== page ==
Matt Ernst always looked up to his grandfather, Pete.
“Pete taught me a great deal about life. He taught me how to be ambitious and to have goals without losing humility,” Matt said. “He embodied the American Dream. Though Pete grew up with very little, he worked his tail off and lived a life full of incredible experiences.”
Matt lost his grandfather to pancreatic cancer in August 2019, about a year after diagnosis.
“Though it was a time to grieve, I reflect on his life and can’t help but smile.” Matt said.
“You’re not defined by a disease that takes hold of you at the end, but rather by your impact on others.”
One impact Pete had on Matt was that he should never use excuses as a reason not to do something. That’s why Matt decided to do a half Ironman triathlon in Pete’s honor this weekend, despite never having done anything like this grueling competition before. His grandfather’s work ethic, coupled with conversations with a good friend who had competed before led him to a half Ironman in Chattanooga, TN, to be held Sunday, May 23. When he crosses the finish line, his entire family (with the exception of his brother and wife, who are expecting a baby) will be there, cheering him on.
A half Ironman is a 1.2-mile swim, a 56-mile bike ride and a 13.1-mile run, also known as a 70.3 as the total distance is 70.3 miles.
“My grandmother has also played a major role in my life with her compassion, sense of humor, and caring nature,” Matt said. “I asked her for suggestions on an organization to fundraise for and she told me about PanCAN.” Matt started his Wage Hope My Way page with a goal of $7,500 and having already exceeded that, has set a stretch goal of $15,000.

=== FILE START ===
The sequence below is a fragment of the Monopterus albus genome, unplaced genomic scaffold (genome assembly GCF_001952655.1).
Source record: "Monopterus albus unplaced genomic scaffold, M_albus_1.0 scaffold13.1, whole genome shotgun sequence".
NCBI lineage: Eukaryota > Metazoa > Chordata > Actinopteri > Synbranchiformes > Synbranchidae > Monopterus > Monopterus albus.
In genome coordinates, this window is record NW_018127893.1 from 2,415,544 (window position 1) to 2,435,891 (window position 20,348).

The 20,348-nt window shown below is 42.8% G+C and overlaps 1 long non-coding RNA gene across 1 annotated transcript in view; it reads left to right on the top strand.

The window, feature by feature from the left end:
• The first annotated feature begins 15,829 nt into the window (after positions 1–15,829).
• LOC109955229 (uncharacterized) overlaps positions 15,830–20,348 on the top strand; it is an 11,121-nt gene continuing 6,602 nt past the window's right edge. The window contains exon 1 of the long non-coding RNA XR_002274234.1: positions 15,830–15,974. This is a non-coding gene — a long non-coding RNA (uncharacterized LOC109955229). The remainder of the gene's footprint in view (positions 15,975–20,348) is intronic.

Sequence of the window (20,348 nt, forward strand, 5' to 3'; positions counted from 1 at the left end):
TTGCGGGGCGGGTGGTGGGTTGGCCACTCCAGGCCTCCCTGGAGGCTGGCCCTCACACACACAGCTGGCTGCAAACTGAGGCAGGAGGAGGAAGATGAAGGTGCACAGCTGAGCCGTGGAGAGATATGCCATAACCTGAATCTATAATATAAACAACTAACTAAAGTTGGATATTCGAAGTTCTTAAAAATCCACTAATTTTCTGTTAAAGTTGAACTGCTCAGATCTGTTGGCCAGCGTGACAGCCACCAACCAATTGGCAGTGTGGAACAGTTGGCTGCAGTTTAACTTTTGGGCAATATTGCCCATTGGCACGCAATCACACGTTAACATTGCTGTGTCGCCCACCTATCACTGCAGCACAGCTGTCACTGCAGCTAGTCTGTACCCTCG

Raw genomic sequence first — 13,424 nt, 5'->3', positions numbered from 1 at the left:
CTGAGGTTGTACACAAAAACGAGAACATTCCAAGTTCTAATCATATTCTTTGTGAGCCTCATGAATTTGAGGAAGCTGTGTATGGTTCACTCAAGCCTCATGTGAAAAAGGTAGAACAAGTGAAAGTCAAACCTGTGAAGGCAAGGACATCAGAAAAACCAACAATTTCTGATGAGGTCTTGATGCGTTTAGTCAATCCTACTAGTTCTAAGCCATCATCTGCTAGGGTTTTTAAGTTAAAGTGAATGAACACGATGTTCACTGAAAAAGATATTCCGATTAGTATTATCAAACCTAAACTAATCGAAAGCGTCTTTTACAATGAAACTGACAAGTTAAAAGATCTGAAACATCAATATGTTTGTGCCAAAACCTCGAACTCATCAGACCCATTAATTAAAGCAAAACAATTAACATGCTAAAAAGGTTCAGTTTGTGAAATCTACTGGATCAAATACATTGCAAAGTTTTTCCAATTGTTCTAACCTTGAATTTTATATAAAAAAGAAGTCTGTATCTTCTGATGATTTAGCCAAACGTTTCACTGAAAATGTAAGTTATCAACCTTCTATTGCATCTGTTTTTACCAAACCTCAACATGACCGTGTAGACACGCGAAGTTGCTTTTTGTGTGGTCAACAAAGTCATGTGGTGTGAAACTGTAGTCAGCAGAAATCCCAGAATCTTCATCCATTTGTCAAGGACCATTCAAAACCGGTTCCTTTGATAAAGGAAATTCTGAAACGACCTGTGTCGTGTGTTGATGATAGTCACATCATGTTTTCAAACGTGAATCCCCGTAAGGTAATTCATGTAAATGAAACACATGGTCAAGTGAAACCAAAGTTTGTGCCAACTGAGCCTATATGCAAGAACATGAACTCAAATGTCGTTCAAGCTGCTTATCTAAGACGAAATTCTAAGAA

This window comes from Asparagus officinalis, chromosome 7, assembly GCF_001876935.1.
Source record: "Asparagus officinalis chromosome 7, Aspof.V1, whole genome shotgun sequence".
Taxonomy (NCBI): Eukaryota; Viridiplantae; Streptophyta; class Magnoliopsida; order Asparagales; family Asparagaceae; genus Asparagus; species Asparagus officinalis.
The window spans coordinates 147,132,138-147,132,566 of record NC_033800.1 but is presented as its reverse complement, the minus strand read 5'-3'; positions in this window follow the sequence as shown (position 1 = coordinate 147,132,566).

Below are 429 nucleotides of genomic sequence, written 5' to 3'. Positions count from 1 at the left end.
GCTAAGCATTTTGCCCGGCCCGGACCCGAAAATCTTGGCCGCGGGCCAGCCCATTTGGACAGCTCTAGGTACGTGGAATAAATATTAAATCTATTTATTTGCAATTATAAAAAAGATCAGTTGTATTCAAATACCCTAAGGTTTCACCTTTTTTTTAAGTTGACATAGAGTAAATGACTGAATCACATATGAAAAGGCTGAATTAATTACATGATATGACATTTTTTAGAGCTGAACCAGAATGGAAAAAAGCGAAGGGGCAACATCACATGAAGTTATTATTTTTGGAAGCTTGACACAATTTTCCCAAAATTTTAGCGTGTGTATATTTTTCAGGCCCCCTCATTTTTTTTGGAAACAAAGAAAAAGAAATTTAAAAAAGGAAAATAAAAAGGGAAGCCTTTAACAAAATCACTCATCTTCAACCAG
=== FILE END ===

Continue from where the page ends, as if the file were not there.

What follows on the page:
“A half Ironman felt fitting,” he said. “PanCAN is doing everything it can to meet the challenge and increase survival so those diagnosed today have a fighting chance and have more hope going into their battle.”
“Everything is impossible, until it isn’t,” Matt said, “and I love how PanCAN is striving for a lofty goal that means so much. “
In an interesting bit of timing, Matt went to work for Zoom right before the pandemic began in 2020.
“It’s been amazing to be part of a company that’s in a position to help so many during this time,” Matt said. “Not just keeping companies connected, but to also help family, friends, and students communicate.”
“My heart goes out to so many who have been heavily impacted by this pandemic and especially for those who have lost loved ones,” said Matt. “I believe we’ve developed more empathy for each other, whether it’s talking with peers or strangers.”
“After all,” he said, “we’re all in this together.”